Jeff Cavins latest book When You Suffer: Biblical Keys for Hope and Understanding is aptly titled. Added to the well known “Death and Taxes” should be added “suffering” as something guaranteed for us. Jesus did not say “If you happen to have a cross, pick it up.” It is how we handle suffering that is the crux of the matter (use pun intended as always).
So how do we handle suffering without losing hope? The whole modern world seems to be aimed at eliminating suffering, but not dealing with suffering we can’t avoid. Often to eliminate the suffering they would eliminate the sufferer. Still in a Christian context there is much more to suffering than mere endurance.
For Catholics we will often hear “offer it up” and we might even have some grasp of what that means. Some of us might even be able to point to 1st Colossians 1:24.
Now I rejoice in my sufferings for your sake, and in my flesh I am filling up what is lacking* in the afflictions of Christ on behalf of his body, which is the church, of which I am a minister in accordance with God’s stewardship given to me to bring to completion for you the word of God …
That somehow we can unite our sufferings with the redemptive suffering of Christ. Venerable Fulton J. Sheen use to speak about the tragedy of “wasted suffering” in hospitals. Yet even knowing some of this it is easy to have a trite understanding of this. Which is why I found Jeff Cavins new book to be very useful in explaining this and making the proper distinctions.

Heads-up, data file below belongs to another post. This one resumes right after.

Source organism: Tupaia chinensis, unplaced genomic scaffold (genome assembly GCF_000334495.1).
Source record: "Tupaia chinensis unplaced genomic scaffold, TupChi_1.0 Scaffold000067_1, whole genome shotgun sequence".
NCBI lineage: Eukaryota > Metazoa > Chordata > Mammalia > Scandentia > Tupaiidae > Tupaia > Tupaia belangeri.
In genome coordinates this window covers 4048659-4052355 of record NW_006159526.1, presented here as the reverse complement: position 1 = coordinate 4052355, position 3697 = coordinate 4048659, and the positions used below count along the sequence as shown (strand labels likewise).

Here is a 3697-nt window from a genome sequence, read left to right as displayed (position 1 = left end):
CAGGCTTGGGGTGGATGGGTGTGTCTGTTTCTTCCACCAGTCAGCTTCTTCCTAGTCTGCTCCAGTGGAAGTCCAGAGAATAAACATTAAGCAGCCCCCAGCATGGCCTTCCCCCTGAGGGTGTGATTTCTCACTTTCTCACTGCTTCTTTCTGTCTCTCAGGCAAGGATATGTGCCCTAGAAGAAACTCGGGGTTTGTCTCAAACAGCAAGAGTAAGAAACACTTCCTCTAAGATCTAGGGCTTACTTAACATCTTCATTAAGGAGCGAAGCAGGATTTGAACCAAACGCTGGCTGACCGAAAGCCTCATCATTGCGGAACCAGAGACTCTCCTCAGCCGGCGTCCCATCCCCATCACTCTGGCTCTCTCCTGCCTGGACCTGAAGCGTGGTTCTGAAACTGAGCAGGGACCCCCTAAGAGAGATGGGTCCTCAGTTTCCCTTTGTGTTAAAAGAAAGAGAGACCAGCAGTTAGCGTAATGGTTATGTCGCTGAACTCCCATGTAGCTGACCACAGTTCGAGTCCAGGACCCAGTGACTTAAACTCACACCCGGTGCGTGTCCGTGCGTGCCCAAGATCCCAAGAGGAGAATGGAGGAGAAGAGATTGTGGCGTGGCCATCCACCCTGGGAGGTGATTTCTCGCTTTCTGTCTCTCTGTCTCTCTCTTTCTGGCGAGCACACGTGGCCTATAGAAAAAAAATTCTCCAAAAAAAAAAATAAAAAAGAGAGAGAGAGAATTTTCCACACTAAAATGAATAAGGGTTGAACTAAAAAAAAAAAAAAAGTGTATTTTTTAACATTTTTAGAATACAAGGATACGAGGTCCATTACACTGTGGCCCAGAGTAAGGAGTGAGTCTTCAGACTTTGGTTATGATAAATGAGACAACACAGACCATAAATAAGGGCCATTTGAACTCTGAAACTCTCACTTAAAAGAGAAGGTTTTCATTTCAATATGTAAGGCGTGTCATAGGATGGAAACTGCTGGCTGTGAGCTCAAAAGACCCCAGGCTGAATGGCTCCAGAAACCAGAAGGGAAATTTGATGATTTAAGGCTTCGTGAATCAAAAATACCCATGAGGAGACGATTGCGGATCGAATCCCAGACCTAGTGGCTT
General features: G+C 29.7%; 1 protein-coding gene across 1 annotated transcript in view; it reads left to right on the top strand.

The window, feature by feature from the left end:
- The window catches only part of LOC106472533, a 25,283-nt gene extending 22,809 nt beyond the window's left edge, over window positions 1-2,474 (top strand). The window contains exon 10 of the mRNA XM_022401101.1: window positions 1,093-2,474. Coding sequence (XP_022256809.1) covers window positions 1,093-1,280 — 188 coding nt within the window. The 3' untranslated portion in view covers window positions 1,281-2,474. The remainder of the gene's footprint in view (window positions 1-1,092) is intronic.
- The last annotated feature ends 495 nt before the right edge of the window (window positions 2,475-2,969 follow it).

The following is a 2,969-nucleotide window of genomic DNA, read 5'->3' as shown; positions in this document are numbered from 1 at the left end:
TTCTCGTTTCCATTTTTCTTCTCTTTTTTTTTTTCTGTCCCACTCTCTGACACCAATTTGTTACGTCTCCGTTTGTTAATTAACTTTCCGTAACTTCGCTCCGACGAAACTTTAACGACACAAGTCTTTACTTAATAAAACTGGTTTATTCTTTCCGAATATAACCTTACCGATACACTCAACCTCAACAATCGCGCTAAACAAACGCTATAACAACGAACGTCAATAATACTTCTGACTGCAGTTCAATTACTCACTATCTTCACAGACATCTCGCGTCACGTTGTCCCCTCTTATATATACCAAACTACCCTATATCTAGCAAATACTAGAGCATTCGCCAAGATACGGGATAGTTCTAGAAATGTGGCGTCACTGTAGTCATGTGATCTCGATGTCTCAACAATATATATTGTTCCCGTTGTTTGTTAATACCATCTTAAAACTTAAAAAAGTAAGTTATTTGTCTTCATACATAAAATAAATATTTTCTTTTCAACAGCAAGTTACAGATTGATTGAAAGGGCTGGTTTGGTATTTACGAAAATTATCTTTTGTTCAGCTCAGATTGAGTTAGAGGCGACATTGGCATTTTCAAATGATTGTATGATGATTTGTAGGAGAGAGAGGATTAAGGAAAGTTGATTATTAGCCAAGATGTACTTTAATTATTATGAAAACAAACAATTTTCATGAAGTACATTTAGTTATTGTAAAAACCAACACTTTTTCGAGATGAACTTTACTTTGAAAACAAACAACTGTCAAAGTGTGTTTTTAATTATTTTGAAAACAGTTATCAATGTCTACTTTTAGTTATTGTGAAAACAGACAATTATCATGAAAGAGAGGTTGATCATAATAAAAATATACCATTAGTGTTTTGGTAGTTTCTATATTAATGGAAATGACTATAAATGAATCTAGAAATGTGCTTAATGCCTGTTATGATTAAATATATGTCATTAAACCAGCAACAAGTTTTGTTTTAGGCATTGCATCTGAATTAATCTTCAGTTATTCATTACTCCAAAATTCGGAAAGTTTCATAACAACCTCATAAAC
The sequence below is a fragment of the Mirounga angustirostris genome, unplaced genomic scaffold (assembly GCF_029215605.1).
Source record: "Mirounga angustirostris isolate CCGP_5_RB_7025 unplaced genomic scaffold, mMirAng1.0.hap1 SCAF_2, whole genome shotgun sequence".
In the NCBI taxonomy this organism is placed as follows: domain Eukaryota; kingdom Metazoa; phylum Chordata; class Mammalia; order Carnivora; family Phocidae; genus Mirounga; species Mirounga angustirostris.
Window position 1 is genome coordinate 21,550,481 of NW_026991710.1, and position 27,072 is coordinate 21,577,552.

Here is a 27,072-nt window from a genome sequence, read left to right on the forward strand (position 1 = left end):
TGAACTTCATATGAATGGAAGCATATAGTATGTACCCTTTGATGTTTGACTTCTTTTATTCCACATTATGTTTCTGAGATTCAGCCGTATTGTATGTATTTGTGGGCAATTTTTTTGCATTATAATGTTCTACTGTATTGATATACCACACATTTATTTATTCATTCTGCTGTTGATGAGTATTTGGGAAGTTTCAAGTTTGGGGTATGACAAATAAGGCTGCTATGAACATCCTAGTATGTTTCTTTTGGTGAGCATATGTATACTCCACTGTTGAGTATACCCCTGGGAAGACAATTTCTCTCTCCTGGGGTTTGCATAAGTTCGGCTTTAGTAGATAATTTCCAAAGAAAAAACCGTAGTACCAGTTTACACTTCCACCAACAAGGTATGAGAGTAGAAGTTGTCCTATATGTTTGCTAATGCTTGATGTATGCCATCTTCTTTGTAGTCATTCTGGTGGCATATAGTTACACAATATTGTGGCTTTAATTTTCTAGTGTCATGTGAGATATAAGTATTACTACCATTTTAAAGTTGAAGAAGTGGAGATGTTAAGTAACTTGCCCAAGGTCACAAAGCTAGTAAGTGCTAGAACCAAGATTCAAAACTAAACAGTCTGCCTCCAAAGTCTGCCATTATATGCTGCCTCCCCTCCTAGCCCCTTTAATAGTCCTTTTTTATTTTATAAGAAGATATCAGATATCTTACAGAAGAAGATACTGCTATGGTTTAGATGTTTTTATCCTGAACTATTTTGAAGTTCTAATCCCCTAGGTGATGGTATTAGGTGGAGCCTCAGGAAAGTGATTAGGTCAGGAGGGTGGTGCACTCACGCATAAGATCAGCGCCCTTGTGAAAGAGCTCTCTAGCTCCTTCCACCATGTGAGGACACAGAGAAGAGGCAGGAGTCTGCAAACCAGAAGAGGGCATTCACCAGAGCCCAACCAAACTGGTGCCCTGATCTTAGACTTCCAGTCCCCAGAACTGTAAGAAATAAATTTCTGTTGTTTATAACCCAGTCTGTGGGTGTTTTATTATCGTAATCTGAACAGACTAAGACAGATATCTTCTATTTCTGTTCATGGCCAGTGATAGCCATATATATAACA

This review of the book puts this succinctly:
Cavins separates suffering into two categories: physical and moral. Physical is temporal, of this earth. It is temporary. Moral, on the other hand, can have eternal consequences and lead to the loss of eternal life. He also states that there are different purposes for suffering. Punitive is suffering as the result of sin. In a statement that many people today would be uncomfortable with, he maintains that God does punish us, but He does it for our good. However, not all suffering is punishment for sin. Some suffering is probative, or a testing of our faith. Other suffering is disciplinary, in which God is trying to educate us, once again for our benefit.
The impetus for this book was a period of serious physical pain that Jeff Cavins went through. No doubt he had a fairly good grasp of redemptive suffering before-hand, but the concrete often challenges our intellectual understandings. As a result his winsome writing on the subject delves into the intellectual understanding of the subject and the practical day-to-day aspects of living through suffering.
But if we can attach meaning to our suffering, if there is some value in what we are experiencing, we can endure anything.
There is a good deal I am tempted to quote from the book, but more to the point I think this book is a very useful guide to the subject. A book I will be keeping at hand myself.
- “Suck It Up” vs. “Offer It Up” Simcha Fisher’s look at this comparison.